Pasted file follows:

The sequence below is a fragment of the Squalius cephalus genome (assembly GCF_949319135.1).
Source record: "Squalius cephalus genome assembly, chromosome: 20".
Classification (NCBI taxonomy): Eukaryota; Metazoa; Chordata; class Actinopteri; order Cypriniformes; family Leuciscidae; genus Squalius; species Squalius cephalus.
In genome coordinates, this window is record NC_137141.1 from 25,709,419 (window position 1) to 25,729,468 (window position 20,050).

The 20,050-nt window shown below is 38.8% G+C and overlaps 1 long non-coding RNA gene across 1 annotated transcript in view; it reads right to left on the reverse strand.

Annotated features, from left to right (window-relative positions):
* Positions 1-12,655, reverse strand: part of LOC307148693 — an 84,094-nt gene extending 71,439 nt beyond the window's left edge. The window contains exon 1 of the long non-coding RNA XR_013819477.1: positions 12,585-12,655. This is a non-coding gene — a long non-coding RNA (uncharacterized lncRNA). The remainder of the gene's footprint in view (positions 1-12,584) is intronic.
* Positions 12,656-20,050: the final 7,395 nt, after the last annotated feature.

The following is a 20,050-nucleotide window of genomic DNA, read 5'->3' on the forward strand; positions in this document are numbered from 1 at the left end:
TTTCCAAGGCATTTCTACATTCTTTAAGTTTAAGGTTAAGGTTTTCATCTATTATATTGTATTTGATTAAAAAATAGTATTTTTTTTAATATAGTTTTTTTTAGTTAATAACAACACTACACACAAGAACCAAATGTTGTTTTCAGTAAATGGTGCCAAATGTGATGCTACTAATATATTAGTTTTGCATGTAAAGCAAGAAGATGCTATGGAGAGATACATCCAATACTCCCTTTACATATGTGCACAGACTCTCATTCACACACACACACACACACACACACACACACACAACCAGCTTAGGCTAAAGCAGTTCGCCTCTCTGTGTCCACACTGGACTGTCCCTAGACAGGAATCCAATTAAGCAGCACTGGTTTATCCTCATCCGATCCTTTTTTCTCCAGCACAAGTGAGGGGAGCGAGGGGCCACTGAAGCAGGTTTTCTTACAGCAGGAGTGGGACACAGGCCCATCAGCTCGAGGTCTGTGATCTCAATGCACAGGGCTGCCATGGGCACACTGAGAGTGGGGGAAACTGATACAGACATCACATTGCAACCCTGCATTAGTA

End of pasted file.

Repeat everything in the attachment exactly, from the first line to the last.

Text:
The sequence below is a fragment of the Squalius cephalus genome (assembly GCF_949319135.1).
Source record: "Squalius cephalus genome assembly, chromosome: 20".
Classification (NCBI taxonomy): Eukaryota; Metazoa; Chordata; class Actinopteri; order Cypriniformes; family Leuciscidae; genus Squalius; species Squalius cephalus.
In genome coordinates, this window is record NC_137141.1 from 25,709,419 (window position 1) to 25,729,468 (window position 20,050).

The 20,050-nt window shown below is 38.8% G+C and overlaps 1 long non-coding RNA gene across 1 annotated transcript in view; it reads right to left on the reverse strand.

Annotated features, from left to right (window-relative positions):
* Positions 1-12,655, reverse strand: part of LOC307148693 — an 84,094-nt gene extending 71,439 nt beyond the window's left edge. The window contains exon 1 of the long non-coding RNA XR_013819477.1: positions 12,585-12,655. This is a non-coding gene — a long non-coding RNA (uncharacterized lncRNA). The remainder of the gene's footprint in view (positions 1-12,584) is intronic.
* Positions 12,656-20,050: the final 7,395 nt, after the last annotated feature.

The following is a 20,050-nucleotide window of genomic DNA, read 5'->3' on the forward strand; positions in this document are numbered from 1 at the left end:
TTTCCAAGGCATTTCTACATTCTTTAAGTTTAAGGTTAAGGTTTTCATCTATTATATTGTATTTGATTAAAAAATAGTATTTTTTTTAATATAGTTTTTTTTAGTTAATAACAACACTACACACAAGAACCAAATGTTGTTTTCAGTAAATGGTGCCAAATGTGATGCTACTAATATATTAGTTTTGCATGTAAAGCAAGAAGATGCTATGGAGAGATACATCCAATACTCCCTTTACATATGTGCACAGACTCTCATTCACACACACACACACACACACACACACACACACAACCAGCTTAGGCTAAAGCAGTTCGCCTCTCTGTGTCCACACTGGACTGTCCCTAGACAGGAATCCAATTAAGCAGCACTGGTTTATCCTCATCCGATCCTTTTTTCTCCAGCACAAGTGAGGGGAGCGAGGGGCCACTGAAGCAGGTTTTCTTACAGCAGGAGTGGGACACAGGCCCATCAGCTCGAGGTCTGTGATCTCAATGCACAGGGCTGCCATGGGCACACTGAGAGTGGGGGAAACTGATACAGACATCACATTGCAACCCTGCATTAGTA